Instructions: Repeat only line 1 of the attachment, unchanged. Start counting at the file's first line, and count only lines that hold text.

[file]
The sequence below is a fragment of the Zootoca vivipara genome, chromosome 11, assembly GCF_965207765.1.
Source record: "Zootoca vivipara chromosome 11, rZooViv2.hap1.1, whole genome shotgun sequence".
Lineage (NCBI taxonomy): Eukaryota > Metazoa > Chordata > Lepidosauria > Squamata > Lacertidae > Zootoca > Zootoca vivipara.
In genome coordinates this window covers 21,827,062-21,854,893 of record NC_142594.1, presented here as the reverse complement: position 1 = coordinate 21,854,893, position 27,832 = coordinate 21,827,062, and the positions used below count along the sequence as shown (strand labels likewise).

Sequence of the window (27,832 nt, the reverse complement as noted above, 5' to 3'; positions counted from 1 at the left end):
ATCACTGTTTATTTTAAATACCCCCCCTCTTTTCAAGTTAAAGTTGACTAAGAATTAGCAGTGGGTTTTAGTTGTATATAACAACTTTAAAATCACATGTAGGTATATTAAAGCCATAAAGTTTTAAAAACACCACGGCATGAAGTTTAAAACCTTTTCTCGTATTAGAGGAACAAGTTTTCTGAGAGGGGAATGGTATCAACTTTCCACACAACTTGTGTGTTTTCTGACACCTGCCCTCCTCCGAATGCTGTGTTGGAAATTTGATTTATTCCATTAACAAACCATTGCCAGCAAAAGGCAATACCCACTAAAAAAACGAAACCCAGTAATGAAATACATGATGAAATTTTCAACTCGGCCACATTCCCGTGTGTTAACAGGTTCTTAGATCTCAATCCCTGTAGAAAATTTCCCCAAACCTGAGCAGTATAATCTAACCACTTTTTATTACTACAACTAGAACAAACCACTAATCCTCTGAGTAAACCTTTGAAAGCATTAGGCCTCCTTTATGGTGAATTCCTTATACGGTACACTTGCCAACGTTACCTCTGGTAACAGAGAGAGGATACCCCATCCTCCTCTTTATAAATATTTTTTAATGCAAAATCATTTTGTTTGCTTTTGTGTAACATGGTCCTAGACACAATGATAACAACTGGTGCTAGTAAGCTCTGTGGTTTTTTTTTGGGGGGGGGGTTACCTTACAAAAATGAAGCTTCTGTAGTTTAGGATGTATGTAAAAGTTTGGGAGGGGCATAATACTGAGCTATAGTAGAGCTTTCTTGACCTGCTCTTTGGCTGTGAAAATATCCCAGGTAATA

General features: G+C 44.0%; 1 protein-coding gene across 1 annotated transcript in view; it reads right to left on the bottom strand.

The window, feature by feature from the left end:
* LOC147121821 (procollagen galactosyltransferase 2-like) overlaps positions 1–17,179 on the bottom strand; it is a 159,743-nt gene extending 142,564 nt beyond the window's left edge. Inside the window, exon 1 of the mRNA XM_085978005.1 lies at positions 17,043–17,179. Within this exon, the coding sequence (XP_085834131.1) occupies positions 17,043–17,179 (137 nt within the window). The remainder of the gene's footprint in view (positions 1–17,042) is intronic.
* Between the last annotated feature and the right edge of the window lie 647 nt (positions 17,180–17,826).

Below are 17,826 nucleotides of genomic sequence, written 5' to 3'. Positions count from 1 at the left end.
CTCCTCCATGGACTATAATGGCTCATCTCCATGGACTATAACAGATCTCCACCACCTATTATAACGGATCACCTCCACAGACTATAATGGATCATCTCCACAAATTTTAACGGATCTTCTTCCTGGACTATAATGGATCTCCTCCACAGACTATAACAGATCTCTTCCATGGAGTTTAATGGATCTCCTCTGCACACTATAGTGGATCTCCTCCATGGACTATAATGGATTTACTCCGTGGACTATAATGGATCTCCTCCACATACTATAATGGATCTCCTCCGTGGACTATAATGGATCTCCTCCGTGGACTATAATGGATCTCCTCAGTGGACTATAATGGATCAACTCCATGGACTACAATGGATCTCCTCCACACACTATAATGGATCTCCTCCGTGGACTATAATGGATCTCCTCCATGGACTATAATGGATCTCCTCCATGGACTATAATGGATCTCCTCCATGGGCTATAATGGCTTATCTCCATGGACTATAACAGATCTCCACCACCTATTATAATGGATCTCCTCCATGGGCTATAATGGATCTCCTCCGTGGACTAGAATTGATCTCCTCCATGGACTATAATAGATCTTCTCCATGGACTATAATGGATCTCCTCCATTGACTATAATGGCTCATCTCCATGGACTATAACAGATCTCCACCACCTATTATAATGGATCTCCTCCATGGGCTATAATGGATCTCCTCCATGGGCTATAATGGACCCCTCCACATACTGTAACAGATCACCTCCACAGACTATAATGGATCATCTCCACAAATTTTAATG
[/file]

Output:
The sequence below is a fragment of the Zootoca vivipara genome, chromosome 11, assembly GCF_965207765.1.